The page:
Together, Act Now – International Volunteer Day
In a meeting with non-government organisations, the Minister of Public Administration Sanja Ajanović Hovnik pointed out that ‘NGOs are the voice of the vulnerable and the weak. Every new day of volunteer work brings the opportunity to initiate changes in the society in which we live.’ Minister Hovnik also stressed that we need to work together, now, for a brighter future.
Volunteer work has a long and rich tradition in Slovenia. Volunteering is a selfless act by individuals that contributes to the development of the values of solidarity and interconnectedness. Through organised, high-quality volunteer work, we are able to respond quickly and effectively to the needs of the environment, making it easier to meet current social challenges, both in the local community and at the national level. An important advantage of volunteering is that it brings together different generations, with no age limits. Young people gain invaluable experience through volunteer work, while older people share their knowledge and experience with younger generations.
The Ministry of Public Administration is aware of the exceptionally important role volunteering plays in society. We view the value of solidarity as a challenge of our time.
Minister Hovnik has repeatedly stressed that voluntary organisations are an extremely important partner in society, as they enrich society through their activities. The ministry will therefore give additional weight to those activities in the future, and will work with them to draft a special strategy for the development of voluntary organisations.
One of the strategic objectives of the first government Strategy for the Development of Non-Governmental Organisations and Volunteer Work, adopted in 2018, is well-organised and sustainable volunteer work, which is widely recognised as a value and an important contributor to social well-being. That strategy stresses the need to establish mechanisms that will contribute to raising awareness about and strengthening organised volunteer work in specific areas, both at local and national levels. To that end, special attention should be given to promoting the mentoring and coordination of volunteers, the development of various forms of volunteer work and the recognition of the competences acquired through such work, for which the aforementioned strategy envisages several measures. In 2023, the ministry will begin drafting a Volunteer Work Development Strategy for the period until 2028, which will be an inclusive process involving the widest possible range of stakeholders.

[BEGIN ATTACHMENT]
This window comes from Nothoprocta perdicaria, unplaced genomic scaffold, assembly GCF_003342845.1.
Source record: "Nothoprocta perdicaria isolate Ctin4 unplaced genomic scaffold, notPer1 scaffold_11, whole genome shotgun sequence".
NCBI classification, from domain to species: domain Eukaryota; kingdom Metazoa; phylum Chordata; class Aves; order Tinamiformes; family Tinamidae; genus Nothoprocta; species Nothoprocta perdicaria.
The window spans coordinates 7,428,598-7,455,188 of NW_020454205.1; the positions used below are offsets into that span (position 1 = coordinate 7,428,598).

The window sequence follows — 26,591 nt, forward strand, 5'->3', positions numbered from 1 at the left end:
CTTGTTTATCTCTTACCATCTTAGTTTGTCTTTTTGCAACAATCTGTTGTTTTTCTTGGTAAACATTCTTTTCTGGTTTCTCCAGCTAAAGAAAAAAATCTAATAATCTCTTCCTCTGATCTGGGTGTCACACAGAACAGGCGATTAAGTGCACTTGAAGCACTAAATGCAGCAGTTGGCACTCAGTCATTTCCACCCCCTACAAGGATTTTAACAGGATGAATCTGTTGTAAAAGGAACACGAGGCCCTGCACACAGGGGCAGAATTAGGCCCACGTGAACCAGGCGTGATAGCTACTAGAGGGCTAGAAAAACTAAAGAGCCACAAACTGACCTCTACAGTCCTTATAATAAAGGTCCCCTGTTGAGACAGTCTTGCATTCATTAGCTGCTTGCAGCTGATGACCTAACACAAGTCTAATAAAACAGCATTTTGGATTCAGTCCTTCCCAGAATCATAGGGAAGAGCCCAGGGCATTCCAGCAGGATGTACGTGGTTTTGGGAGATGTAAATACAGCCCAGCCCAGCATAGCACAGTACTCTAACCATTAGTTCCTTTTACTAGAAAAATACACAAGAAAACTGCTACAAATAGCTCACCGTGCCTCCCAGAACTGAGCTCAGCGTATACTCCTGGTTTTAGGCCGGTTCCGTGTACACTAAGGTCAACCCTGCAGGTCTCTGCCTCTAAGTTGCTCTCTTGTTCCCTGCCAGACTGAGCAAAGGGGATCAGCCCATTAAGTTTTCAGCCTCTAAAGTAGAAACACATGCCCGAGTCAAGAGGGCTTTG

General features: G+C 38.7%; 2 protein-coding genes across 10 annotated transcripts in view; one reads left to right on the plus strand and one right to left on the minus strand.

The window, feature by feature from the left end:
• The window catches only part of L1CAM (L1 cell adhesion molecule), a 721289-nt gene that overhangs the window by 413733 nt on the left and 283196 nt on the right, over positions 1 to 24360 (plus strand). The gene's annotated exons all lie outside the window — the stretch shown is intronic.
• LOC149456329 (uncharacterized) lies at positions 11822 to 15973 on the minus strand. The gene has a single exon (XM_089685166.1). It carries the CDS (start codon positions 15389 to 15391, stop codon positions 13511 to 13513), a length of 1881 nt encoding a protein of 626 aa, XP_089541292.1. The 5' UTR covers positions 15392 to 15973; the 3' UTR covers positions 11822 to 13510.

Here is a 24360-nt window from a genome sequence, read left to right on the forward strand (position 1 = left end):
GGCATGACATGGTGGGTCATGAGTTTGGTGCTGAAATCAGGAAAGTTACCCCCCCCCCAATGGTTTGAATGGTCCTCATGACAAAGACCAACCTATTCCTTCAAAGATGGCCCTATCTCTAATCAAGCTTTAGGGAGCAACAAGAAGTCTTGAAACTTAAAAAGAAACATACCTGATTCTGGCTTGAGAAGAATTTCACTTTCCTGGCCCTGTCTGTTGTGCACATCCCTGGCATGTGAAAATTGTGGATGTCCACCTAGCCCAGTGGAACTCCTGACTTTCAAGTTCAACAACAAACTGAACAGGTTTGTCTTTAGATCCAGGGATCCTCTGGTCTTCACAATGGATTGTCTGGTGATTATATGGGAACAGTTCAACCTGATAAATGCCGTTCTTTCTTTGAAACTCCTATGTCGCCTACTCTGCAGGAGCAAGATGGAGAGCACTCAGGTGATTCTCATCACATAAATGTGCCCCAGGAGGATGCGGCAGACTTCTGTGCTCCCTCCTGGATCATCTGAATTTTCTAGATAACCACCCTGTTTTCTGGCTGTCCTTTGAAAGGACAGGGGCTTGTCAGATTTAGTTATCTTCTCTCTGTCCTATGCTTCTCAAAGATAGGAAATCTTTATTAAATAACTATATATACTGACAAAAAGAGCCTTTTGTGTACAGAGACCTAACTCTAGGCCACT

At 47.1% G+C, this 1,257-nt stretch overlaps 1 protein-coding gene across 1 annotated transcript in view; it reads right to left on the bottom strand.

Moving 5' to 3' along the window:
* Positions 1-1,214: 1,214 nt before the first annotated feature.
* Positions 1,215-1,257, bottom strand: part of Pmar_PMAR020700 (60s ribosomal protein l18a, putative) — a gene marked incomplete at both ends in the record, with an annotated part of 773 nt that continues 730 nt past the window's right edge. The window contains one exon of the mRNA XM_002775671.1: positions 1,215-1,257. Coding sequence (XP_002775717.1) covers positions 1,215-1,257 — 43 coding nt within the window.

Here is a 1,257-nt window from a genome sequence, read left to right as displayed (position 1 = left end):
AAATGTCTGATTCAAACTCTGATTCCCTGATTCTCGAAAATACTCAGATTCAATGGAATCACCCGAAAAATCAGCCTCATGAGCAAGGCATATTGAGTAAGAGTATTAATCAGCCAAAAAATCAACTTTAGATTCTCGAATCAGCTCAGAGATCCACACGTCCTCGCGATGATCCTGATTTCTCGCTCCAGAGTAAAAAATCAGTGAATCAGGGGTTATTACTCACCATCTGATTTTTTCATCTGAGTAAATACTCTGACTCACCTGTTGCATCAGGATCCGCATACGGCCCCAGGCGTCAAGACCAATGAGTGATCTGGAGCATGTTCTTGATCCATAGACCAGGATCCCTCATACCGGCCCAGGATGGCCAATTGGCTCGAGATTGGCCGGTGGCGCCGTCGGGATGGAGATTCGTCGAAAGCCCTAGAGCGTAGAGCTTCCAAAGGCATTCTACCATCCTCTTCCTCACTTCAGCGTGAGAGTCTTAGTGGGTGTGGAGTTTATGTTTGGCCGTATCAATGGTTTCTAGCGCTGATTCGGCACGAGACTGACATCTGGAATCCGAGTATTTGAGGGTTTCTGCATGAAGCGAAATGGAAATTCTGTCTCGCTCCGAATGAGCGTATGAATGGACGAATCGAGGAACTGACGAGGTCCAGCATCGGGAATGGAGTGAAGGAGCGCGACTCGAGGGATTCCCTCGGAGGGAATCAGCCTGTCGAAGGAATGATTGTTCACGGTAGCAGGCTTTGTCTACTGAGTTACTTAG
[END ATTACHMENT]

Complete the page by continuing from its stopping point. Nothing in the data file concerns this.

Data from the Joint Report on Volunteer Work for 2021 indicate that close to 189 thousand volunteers were active in Slovenia last year, and performed more than nine million hours of volunteer work. It is estimated that volunteer work contributes more than EUR 97 million to social well-being. An analysis of data for 2021 again shows that the least organised and lowest number of volunteers was amongst young people, i.e. the number of volunteers under the age of 18 (6%) and the number of volunteers in the 18–30 age group (9%). The data show that many young volunteers work in organisations with a volunteer programme, such as public institutions, in particular primary schools.
To mark International Volunteer Day, the Slovene Philanthropy Association organised a volunteer forum, the theme of which was the inclusion and diversity of young volunteers. On Tuesday, 29 November 2022, around one hundred participants gathered at Hotel Union in Ljubljana to listen, among other things, to the problems of the loneliness and isolation of young people, which the epidemic brought into sharper focus. The forum also presented the importance of volunteer work as an effective tool for active citizenship.